Russian invasion looms over start of Winter Paralympics

Ukranian delegation send one athlete to opening ceremony in protest

Flag bearer Mykailo Tkachenko of Ukraine enters the arena during the Opening Ceremony of the Sochi 2014 Paralympic Winter Games at Fisht Olympic Stadium on March 7, 2014, in Sochi, Russia. The rest of the Ukraine team refused to enter the arena as a protest against the political tension between Ukraine and Russia. Tom Pennington / Getty Images
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ROSA KHUTOR, Russia // Paralympians set out to turn the spotlight on to sport as competition began in the Winter Paralympics on Saturday, following an opening ceremony overshadowed by Russia's intervention in Crimea.

Russian president Vladimir Putin opened the Games on Friday night in Sochi, which lies just south-east across the Black Sea from Ukraine’s peninsula of Crimea, which has been seized by pro-Moscow forces.

Only one Ukrainian competitor, 37-year-old skier and biathlete Mykhailo Tkachenko, took part in the opening ceremony in a symbolic protest against Russia's incursion into Crimea.

“It was a team decision to have one person in the parade. We had a discussion and he said he wanted to do it,” said Oleksandr Onischenko, a translator with the Ukrainian team.

“Today I want to talk about sport, about the sports aspect. The team is here to fight for the medals and for a great result. It’s not about beating the Russians specifically.”

Russia, which is one of the world’s strongest nations in paralympic winter sports and has high hopes of heading the medals table, started the Games by taking four out of the five golds on offer in the first day’s biathlon races.

The first Ukrainian medallist of the Paralympics dedicated her achievement to “an independent Ukraine” and appealed for peace.

Olena Iurkovska claimed bronze in the first biathlon event – the women’s six-kilometre sitting.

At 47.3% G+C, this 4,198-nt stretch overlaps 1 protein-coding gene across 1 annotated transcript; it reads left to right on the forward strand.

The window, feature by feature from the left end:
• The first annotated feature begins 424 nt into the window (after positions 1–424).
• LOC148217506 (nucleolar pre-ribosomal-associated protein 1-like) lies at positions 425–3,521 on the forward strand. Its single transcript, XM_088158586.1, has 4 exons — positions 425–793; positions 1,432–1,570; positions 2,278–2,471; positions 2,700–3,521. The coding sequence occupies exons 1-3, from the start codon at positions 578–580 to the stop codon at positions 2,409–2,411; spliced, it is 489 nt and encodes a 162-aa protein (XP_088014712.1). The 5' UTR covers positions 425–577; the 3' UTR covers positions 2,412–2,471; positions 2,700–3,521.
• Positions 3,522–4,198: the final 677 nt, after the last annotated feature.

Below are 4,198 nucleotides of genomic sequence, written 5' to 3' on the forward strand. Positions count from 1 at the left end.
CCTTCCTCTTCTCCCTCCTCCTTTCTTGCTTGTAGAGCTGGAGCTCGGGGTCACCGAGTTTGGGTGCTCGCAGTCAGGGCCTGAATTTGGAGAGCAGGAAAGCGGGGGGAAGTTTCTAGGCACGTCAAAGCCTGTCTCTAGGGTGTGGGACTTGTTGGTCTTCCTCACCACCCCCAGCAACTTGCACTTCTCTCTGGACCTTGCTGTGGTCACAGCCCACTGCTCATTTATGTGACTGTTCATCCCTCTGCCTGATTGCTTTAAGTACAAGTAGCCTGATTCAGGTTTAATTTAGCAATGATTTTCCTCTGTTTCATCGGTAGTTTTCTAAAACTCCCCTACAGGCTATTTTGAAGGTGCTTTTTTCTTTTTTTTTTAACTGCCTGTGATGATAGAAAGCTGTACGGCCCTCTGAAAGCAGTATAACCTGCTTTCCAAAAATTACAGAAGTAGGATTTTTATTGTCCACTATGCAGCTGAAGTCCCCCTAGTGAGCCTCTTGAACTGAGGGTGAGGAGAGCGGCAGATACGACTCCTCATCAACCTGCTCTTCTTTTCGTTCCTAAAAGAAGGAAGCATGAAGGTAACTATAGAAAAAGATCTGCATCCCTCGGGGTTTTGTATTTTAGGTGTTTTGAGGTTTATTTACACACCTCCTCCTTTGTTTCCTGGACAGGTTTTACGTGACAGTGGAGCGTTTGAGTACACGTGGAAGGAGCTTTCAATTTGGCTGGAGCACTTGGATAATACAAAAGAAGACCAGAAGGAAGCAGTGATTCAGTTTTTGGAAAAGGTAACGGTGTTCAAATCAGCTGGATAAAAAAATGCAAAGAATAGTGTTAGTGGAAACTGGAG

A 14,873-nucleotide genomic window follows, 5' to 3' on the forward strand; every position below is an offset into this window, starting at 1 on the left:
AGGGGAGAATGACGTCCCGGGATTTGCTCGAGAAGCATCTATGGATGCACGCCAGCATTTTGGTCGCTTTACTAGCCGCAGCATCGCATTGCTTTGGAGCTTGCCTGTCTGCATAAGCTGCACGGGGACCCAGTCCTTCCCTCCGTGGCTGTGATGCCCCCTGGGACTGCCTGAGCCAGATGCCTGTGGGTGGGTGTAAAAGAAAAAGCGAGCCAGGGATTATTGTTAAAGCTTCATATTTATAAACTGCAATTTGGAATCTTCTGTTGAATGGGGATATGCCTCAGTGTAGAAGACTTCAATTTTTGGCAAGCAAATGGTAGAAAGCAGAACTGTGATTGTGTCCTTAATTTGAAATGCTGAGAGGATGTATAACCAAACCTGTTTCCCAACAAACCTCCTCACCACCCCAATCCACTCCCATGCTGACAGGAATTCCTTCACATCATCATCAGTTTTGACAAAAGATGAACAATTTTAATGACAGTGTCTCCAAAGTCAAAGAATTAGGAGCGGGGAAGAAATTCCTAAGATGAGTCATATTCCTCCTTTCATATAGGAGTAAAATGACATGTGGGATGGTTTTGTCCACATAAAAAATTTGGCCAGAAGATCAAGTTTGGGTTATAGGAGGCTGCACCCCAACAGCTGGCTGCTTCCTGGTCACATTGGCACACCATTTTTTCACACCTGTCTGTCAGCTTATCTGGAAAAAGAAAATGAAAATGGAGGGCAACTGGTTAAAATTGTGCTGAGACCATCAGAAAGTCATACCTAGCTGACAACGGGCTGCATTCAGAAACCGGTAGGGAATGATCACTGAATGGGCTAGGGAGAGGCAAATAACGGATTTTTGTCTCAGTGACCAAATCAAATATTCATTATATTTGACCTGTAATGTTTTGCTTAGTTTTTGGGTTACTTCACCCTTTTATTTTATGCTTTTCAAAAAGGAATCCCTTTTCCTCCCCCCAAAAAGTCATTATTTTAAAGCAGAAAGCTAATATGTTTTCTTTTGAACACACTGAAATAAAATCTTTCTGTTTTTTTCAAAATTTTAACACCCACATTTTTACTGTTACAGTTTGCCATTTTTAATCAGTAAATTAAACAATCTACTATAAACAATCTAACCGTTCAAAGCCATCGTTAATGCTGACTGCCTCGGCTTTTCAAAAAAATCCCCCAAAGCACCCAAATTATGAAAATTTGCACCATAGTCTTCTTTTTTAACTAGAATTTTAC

After finishing behind Svetlana Konovalova of Russia, Iurkovska said: “I devote my first medal in Sochi to an independent Ukraine. Every time I race, it will be for Ukrainian independence and peace in my country.”

Medals in the Alpine events were more evenly spread, with Japan’s Akira Kano taking gold in the men’s sitting downhill and other golds going to athletes from nations ranging from Slovakia to Spain.

Meanwhile, the initial match-ups in the ice sledge hockey and the wheelchair curling also began.

Two weeks after the Winter Olympic Games wrapped up in Sochi, there was still plenty of snow on the tracks, even if the sides of the hills were covered with grass and the sound of birdsong gave an atmosphere of spring.

Russian fans in the stands to watch the opening biathlon races were happy to yell in support for both the Russian and the Ukrainian teams.

“I worry so much for Ukraine. Yesterday when just one athlete came through the arena during the parade, I cried,” said Natalia Kazimirova, a Russian fan from Sochi with a Russian flag painted on her face.

“I am cheering for both teams, Russia and Ukraine. Politics doesn’t matter for me.”

Some western countries, including the United States, Great Britain and Germany, have not sent government delegations to the Games in protest at Russia’s action in Crimea.

Putin had said that he hoped the Paralympic spirit would help “cool the tensions” surrounding Russia’s policy on Ukraine, which has already caused the worst East-West crisis since the Cold War ended.

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